“Basically, we’ve worked out that if you have a certain pattern of RNA expression, you have a high chance of occurrence. So we compared it to people’s survivals at 10 years,” Brufsky said. “We can tell if you have a certain pattern of expression of various RNAs, you’ll be at higher risk of occurrence … Those are people who’ll get chemotherapy.”

Lee said the study of the mechanism of action and pathology of the cancer is equally as important as studies of diagnoses. Before more advanced cell culturing techniques were developed, cancer cells intended for research would come from frozen tissue isolated from patients many years ago. Lee said this past approach wasn’t effective for certain tests.

“You can’t do [single-cell sequencing] on frozen tissue once it’s frozen,” Lee said, referring to a technique that allows for more detail when analyzing gene expression. “Frozen tissue is a snapshot in time. You can’t treat it with drugs. You can’t really do much with it.”

In order to better simulate freshly obtained cancer cells, Oesterreich said she and Lee are using two new methods of tissue culturing to study cancer in their lab: explants and organoid culturing.

According to Lee, these techniques sustain newly harvested cancer cells longer for researchers to analyze. These new methods of culturing cancer cells create a realistic model of tumors in their native environments, allowing breast cancer researchers to more accurately sequence the types of cells in a tumor or test the effects of a drug on cancer cells.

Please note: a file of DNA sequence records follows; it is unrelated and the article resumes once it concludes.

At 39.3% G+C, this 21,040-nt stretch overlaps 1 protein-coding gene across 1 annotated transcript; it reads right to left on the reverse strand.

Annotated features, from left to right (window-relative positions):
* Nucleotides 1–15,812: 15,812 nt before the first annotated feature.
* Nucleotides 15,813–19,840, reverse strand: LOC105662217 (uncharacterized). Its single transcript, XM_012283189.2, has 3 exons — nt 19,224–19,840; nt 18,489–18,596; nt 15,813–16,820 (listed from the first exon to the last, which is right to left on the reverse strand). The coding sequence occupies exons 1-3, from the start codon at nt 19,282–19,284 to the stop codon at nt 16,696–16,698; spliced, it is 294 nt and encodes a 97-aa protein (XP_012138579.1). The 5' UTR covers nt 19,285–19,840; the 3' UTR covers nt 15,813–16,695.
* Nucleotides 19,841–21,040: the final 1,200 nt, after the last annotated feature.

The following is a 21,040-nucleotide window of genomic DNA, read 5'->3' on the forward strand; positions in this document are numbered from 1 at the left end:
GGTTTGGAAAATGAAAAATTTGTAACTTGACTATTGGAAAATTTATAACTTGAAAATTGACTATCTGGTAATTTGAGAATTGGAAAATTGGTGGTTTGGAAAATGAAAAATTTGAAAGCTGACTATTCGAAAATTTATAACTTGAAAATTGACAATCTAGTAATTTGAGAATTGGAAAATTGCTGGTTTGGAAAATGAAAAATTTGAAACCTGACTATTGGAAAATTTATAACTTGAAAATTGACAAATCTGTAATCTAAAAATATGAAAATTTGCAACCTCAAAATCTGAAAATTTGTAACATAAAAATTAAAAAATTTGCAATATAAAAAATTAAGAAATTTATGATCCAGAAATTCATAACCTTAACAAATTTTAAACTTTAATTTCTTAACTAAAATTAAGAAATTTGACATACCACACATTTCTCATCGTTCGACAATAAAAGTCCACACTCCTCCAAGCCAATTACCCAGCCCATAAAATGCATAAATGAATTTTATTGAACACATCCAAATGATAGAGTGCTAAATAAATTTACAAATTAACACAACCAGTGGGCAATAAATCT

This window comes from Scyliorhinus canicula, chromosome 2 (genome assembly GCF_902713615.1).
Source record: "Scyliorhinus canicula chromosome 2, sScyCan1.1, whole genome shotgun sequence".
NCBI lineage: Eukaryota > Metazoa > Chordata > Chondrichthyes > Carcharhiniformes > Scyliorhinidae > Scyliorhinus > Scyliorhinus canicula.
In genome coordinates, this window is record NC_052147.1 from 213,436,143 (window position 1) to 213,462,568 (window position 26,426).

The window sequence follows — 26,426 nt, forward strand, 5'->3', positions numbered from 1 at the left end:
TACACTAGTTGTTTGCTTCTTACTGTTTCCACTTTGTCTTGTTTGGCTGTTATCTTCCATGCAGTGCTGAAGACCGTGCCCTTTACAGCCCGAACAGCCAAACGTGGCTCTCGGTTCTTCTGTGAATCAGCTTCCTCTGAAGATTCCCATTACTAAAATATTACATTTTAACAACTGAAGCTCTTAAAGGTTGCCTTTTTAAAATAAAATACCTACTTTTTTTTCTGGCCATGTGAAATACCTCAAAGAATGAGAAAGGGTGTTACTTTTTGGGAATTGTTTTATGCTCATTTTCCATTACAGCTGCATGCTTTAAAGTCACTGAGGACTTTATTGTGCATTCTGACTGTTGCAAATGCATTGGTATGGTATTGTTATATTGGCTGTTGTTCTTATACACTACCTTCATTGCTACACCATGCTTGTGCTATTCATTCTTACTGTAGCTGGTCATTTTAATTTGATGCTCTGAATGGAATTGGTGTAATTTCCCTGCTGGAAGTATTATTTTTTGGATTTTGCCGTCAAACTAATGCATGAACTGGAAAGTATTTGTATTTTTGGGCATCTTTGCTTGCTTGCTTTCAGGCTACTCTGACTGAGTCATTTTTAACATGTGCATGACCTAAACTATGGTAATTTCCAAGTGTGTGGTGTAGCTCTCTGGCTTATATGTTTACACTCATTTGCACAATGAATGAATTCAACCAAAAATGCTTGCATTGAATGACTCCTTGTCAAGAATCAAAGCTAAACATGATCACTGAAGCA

“If we can grow the tissues, we can study how it evolves over time,” Lee said. “If you want to give the cells a drug, you can see what happens a day or three days later. Once it’s frozen, you can’t.”

Oesterreich said another technique, liquid biopsies, can minimize the need to obtain cancerous cells through surgically invasive procedures. Liquid biopsies use fresh blood samples to test for cancer cells. According to Lee, this approach is becoming more popular because biological supercomputing is able to detect even the smallest traces of DNA or other biomolecules of interest in a small sample of blood obtained from the prick of a finger.

“It’s great that you can look at how the tumor reacts to the cancer therapy and that you don’t need to do biopsy of the bone or the liver or the lung. You can just take a few drops of blood cells,” Oesterreich said.

While medical innovations have transformed the way researchers analyze cancer cells, growth in social media has accelerated the communication of new information between scientists. Lee said Facebook and Twitter, in addition to search engines such as PubMed that scour databases of scientific journals, allow him and other researchers to get notifications and quickly access new and critical research publications.

“When I started, there was no PubMed. There was no easy way to get information. We’d have to walk to the library,” Lee said. “Now most of the people in the lab get their information from Twitter. All of the journals have great Twitter feeds and they tweet out good papers.”

Despite the rapid rate of information transfer and technological developments in research, Bhargava said it’s important to sort through the exciting technologies and determine what is most beneficial to patients.

“We are at a position where we have to judge each test and each new technology because not all advances will be beneficial,” Bhargava said. “We … have to decide what kind of tests have the best clinical evidence, which should be used versus others, which should be further improved before they can be incorporated into clinical testing.”